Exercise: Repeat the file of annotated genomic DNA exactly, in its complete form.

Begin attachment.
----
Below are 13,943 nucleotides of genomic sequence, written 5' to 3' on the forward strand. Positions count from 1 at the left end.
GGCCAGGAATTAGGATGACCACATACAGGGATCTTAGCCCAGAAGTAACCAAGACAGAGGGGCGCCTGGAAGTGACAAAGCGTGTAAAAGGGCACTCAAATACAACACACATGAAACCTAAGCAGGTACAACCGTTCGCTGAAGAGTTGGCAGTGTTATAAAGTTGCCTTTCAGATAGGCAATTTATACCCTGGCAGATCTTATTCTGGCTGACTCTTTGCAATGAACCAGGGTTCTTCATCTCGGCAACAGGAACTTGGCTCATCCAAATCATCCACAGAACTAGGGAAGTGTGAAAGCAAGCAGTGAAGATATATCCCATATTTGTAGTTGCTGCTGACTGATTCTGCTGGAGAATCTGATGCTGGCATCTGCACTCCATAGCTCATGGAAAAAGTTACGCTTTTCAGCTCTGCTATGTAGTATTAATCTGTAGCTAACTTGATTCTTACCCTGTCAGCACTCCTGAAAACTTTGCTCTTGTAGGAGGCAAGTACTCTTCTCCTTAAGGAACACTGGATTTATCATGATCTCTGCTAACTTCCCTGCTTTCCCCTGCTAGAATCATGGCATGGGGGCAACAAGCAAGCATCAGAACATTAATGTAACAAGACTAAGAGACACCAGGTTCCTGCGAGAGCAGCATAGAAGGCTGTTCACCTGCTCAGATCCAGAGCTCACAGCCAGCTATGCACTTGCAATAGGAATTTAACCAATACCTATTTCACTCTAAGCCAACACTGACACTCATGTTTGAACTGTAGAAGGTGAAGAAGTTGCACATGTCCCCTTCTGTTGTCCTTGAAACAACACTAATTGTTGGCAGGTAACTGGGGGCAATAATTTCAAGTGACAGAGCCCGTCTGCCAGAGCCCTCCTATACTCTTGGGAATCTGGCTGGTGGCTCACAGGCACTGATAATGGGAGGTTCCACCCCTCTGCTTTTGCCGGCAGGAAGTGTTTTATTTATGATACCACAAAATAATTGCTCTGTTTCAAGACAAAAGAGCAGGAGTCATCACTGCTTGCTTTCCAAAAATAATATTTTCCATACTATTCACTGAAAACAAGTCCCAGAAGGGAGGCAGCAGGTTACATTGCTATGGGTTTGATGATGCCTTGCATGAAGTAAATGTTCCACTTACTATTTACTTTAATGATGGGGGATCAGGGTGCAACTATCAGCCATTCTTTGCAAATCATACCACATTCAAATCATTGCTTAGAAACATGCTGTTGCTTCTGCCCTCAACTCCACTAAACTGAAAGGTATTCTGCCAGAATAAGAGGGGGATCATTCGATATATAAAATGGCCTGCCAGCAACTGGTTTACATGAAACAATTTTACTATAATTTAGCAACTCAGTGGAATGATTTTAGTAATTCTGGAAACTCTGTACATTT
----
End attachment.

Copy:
Below are 13,943 nucleotides of genomic sequence, written 5' to 3' on the forward strand. Positions count from 1 at the left end.
GGCCAGGAATTAGGATGACCACATACAGGGATCTTAGCCCAGAAGTAACCAAGACAGAGGGGCGCCTGGAAGTGACAAAGCGTGTAAAAGGGCACTCAAATACAACACACATGAAACCTAAGCAGGTACAACCGTTCGCTGAAGAGTTGGCAGTGTTATAAAGTTGCCTTTCAGATAGGCAATTTATACCCTGGCAGATCTTATTCTGGCTGACTCTTTGCAATGAACCAGGGTTCTTCATCTCGGCAACAGGAACTTGGCTCATCCAAATCATCCACAGAACTAGGGAAGTGTGAAAGCAAGCAGTGAAGATATATCCCATATTTGTAGTTGCTGCTGACTGATTCTGCTGGAGAATCTGATGCTGGCATCTGCACTCCATAGCTCATGGAAAAAGTTACGCTTTTCAGCTCTGCTATGTAGTATTAATCTGTAGCTAACTTGATTCTTACCCTGTCAGCACTCCTGAAAACTTTGCTCTTGTAGGAGGCAAGTACTCTTCTCCTTAAGGAACACTGGATTTATCATGATCTCTGCTAACTTCCCTGCTTTCCCCTGCTAGAATCATGGCATGGGGGCAACAAGCAAGCATCAGAACATTAATGTAACAAGACTAAGAGACACCAGGTTCCTGCGAGAGCAGCATAGAAGGCTGTTCACCTGCTCAGATCCAGAGCTCACAGCCAGCTATGCACTTGCAATAGGAATTTAACCAATACCTATTTCACTCTAAGCCAACACTGACACTCATGTTTGAACTGTAGAAGGTGAAGAAGTTGCACATGTCCCCTTCTGTTGTCCTTGAAACAACACTAATTGTTGGCAGGTAACTGGGGGCAATAATTTCAAGTGACAGAGCCCGTCTGCCAGAGCCCTCCTATACTCTTGGGAATCTGGCTGGTGGCTCACAGGCACTGATAATGGGAGGTTCCACCCCTCTGCTTTTGCCGGCAGGAAGTGTTTTATTTATGATACCACAAAATAATTGCTCTGTTTCAAGACAAAAGAGCAGGAGTCATCACTGCTTGCTTTCCAAAAATAATATTTTCCATACTATTCACTGAAAACAAGTCCCAGAAGGGAGGCAGCAGGTTACATTGCTATGGGTTTGATGATGCCTTGCATGAAGTAAATGTTCCACTTACTATTTACTTTAATGATGGGGGATCAGGGTGCAACTATCAGCCATTCTTTGCAAATCATACCACATTCAAATCATTGCTTAGAAACATGCTGTTGCTTCTGCCCTCAACTCCACTAAACTGAAAGGTATTCTGCCAGAATAAGAGGGGGATCATTCGATATATAAAATGGCCTGCCAGCAACTGGTTTACATGAAACAATTTTACTATAATTTAGCAACTCAGTGGAATGATTTTAGTAATTCTGGAAACTCTGTACATTT